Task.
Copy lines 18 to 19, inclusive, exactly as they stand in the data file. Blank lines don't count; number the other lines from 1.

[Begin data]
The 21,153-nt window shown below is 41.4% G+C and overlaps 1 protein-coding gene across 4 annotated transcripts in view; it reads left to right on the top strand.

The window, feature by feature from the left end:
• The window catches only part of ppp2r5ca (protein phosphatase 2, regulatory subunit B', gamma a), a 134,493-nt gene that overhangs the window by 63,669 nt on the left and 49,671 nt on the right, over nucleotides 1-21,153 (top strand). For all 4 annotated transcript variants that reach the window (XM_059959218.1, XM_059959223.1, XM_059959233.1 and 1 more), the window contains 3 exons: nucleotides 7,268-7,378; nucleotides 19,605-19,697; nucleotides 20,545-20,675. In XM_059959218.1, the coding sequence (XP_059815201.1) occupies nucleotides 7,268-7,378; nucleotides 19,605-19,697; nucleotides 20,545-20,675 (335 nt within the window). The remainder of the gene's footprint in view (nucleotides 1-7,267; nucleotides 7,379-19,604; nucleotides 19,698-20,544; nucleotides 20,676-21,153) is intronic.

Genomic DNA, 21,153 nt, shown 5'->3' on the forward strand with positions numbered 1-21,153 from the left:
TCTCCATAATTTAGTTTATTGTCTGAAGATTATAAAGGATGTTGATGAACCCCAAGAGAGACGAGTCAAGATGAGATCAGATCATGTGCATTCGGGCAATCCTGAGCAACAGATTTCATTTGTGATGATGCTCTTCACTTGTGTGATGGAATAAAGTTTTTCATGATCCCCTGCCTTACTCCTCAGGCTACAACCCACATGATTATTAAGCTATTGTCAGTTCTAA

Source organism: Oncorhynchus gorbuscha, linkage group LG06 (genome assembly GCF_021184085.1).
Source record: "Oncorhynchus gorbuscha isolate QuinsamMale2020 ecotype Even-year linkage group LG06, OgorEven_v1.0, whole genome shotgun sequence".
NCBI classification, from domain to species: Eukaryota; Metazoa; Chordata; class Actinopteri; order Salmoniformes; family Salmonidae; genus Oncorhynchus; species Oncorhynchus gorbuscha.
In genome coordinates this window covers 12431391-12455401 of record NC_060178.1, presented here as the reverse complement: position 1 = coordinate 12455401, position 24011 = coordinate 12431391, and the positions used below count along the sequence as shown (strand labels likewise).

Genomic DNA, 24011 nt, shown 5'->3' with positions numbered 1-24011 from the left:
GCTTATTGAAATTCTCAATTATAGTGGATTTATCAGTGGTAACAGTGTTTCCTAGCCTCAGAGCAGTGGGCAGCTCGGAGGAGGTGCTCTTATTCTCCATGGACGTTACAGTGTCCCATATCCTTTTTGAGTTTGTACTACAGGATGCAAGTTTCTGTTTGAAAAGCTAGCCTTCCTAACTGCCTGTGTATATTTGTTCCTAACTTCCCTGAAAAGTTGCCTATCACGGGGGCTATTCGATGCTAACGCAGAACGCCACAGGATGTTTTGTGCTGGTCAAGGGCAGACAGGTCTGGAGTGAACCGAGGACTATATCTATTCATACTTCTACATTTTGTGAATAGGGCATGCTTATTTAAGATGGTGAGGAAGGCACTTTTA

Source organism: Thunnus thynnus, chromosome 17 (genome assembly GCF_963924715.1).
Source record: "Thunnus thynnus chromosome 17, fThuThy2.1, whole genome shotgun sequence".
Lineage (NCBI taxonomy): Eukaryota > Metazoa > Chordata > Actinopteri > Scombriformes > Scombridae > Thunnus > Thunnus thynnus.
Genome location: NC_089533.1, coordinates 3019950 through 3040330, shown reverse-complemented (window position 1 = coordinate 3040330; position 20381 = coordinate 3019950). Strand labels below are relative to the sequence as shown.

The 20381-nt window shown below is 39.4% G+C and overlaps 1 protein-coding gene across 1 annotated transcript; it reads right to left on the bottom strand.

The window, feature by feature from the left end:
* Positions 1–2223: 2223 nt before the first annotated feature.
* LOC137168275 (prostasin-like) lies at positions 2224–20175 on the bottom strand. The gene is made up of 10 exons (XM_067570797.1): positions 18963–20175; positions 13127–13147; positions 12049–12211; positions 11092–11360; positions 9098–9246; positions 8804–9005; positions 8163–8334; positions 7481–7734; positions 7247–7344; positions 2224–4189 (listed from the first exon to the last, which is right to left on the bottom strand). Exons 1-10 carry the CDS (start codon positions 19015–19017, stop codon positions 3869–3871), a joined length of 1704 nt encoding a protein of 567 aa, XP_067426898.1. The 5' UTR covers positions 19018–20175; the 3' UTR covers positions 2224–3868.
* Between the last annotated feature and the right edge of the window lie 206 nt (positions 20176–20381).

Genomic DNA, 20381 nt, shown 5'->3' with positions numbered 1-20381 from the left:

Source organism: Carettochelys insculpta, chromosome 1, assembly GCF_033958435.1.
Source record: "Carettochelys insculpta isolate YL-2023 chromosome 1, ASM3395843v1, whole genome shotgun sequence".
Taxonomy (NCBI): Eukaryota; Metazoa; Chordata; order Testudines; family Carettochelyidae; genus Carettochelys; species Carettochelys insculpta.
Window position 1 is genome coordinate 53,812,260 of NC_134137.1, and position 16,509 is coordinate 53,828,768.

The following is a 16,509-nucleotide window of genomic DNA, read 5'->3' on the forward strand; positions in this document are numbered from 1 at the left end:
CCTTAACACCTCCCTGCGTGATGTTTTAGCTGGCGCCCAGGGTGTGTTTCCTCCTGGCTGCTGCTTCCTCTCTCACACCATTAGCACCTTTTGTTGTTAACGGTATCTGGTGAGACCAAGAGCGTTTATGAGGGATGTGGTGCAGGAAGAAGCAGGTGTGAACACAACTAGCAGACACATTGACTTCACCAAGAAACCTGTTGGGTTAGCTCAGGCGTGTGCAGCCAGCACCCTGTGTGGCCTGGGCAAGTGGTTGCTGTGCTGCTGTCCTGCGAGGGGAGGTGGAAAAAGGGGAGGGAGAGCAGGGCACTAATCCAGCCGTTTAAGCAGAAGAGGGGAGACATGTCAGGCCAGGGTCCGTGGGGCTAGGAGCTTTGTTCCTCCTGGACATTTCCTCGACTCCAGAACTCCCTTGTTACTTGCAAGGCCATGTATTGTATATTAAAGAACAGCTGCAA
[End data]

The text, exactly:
* Positions 1–2223: 2223 nt before the first annotated feature.
* LOC137168275 (prostasin-like) lies at positions 2224–20175 on the bottom strand. The gene is made up of 10 exons (XM_067570797.1): positions 18963–20175; positions 13127–13147; positions 12049–12211; positions 11092–11360; positions 9098–9246; positions 8804–9005; positions 8163–8334; positions 7481–7734; positions 7247–7344; positions 2224–4189 (listed from the first exon to the last, which is right to left on the bottom strand). Exons 1-10 carry the CDS (start codon positions 19015–19017, stop codon positions 3869–3871), a joined length of 1704 nt encoding a protein of 567 aa, XP_067426898.1. The 5' UTR covers positions 19018–20175; the 3' UTR covers positions 2224–3868.